Two San Bernardino County officials and a Rancho Cucamonga developer were acquitted by a jury this week following an eight-month trial in which prosecutors accused them scheming to secure a $102-million payout from a land dispute.
Former Supervisor Paul Biane; Mark Kirk, a former chief of staff to Supervisor Gary Ovitt; and Jeffrey Burum, a managing partner at Colonies Partners of Rancho Cucamonga, were charged with bribery and conflict of interest in connection with the 2011 case.
"We asked the jury to return a quick verdict to send a message to the prosecution, and they did, returning across-the-board acquittals in less than five hours of deliberation," said Burum's attorney, Stephen G. Larson. "We said all along that this is a case that should not have been brought — that they were innocent and this was a political persecution. The jury agreed."
A separate San Bernardino County Superior jury continued deliberating Friday on the fate of James Erwin, former assistant assessor and former chief of staff to Supervisor Neil Derry.
The district attorney's office declined to comment on the jury's decision due to ongoing deliberations, spokesman Christopher Lee said.
The four were indicted in 2011 on multiple charges stemming from a land dispute between the county and Rancho Cucamonga-based investor group Colonies Partners.
Prosecutors alleged that they participated in a bribery scheme designed to settle the matter in favor of the company. In 2006, county supervisors voted 3 to 2 to settle with Colonies, over the objection of county legal staff.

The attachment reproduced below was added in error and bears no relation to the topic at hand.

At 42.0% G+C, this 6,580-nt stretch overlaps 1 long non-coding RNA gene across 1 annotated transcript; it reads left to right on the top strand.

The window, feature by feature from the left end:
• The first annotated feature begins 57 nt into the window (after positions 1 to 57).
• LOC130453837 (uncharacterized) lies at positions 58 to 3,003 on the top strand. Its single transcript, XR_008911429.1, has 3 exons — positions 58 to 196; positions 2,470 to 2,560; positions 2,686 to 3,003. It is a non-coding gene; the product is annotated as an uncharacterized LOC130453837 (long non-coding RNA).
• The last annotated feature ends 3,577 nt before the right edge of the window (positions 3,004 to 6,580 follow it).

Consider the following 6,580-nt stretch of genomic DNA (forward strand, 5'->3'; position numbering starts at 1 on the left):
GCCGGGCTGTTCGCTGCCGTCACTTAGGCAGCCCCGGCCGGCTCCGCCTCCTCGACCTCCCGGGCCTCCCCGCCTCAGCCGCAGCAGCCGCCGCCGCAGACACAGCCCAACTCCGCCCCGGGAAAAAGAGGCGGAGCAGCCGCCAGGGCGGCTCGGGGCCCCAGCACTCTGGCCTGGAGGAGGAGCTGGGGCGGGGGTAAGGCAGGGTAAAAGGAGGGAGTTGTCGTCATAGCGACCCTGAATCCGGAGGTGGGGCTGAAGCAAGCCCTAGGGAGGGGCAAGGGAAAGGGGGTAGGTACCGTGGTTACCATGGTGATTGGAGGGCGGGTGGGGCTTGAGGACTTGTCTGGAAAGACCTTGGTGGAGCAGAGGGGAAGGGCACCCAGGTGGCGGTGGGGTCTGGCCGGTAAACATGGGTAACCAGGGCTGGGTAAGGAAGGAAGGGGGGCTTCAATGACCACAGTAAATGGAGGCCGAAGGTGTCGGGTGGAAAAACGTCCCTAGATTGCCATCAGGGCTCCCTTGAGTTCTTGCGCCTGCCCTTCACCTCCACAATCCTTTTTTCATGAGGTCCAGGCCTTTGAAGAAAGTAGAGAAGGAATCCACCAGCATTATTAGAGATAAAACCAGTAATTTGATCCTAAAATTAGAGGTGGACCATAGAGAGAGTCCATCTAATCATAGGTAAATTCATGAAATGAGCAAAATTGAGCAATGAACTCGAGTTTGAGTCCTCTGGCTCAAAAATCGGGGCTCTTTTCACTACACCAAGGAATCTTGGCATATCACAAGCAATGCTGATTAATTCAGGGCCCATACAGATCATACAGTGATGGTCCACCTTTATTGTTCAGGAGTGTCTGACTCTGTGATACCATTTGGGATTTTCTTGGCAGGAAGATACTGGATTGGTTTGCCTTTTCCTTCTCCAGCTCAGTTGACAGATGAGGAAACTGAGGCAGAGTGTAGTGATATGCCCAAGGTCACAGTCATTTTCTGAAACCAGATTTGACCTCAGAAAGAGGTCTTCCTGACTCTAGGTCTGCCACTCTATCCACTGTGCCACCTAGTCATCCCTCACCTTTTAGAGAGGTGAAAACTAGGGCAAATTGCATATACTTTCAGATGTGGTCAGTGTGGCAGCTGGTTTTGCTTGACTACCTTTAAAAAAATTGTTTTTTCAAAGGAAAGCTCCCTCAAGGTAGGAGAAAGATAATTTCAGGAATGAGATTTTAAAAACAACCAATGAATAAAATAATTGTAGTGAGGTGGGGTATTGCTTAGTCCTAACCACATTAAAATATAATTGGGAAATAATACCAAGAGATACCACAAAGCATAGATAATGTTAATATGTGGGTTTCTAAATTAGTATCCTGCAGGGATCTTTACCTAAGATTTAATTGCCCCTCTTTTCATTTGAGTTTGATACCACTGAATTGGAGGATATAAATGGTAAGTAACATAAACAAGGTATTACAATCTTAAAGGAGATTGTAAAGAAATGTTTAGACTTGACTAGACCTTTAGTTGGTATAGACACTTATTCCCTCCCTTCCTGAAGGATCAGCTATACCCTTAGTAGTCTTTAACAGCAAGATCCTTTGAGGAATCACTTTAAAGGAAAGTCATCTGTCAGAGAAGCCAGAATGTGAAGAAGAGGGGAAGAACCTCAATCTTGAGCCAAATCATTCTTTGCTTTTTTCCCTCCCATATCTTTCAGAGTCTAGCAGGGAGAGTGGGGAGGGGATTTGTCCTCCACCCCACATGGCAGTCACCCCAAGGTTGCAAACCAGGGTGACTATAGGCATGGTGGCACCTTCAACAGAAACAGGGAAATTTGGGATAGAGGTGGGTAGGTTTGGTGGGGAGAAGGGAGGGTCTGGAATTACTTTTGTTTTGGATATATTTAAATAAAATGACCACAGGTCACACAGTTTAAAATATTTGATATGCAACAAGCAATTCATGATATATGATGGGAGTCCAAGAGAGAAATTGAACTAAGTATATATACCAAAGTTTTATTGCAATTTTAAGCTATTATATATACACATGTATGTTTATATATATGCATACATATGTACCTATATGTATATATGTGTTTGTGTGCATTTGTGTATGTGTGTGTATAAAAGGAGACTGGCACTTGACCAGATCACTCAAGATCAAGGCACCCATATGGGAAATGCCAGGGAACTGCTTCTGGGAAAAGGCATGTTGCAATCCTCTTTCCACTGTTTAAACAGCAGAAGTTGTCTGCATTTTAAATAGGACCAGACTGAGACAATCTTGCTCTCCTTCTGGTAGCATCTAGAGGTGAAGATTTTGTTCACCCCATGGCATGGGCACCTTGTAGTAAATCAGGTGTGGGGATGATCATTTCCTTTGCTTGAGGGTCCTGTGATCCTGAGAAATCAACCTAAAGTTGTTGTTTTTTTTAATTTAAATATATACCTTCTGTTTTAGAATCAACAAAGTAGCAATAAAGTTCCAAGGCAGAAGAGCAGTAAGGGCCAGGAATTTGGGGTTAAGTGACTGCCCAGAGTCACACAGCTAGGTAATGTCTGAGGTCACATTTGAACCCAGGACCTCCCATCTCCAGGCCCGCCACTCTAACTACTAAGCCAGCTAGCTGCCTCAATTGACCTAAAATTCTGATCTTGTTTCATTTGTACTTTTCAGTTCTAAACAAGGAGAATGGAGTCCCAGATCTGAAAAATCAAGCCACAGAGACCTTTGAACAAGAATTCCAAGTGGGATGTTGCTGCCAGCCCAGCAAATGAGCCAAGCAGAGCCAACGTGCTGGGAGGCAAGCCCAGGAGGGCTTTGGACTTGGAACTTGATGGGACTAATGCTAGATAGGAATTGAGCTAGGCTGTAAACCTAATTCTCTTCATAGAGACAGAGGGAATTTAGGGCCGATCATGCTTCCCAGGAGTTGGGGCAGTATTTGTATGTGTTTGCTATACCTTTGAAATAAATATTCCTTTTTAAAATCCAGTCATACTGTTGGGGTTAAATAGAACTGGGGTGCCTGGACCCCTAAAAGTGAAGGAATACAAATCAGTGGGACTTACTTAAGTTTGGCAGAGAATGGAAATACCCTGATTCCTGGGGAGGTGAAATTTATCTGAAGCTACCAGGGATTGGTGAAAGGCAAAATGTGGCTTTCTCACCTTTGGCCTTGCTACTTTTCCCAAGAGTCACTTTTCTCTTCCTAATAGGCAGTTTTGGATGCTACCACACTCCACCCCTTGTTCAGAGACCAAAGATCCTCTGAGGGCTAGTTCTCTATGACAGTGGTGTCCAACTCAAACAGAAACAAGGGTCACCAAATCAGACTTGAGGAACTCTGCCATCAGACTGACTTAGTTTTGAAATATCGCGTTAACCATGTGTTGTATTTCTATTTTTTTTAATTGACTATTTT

Kirk's attorney Peter Scalisi said his client had been "living an unjust nightmare" since he was indicted.
"I am happy and relieved for Mark Kirk that the jury very quickly reached a verdict of not guilty of all charges after listening to eight month's of the government's evidence without the defense presenting a defense," Scalisi said.
Biane's attorney, Mark Raymond McDonald, said after the verdict was announced, two jurors asked him to deliver an apology to his client "from them for what he had had to endure for so many years."
"The jurors spoke to me about Paul following their verdict and stated that they were all on the same page as soon as they entered the jury room to begin deliberations," McDonald said. "Thousands of pages of exhibits were brought into the jury room, but the jurors didn't even look at them. They believed it was totally unnecessary when the prosecution had, in their opinions, presented 'no' evidence of guilt."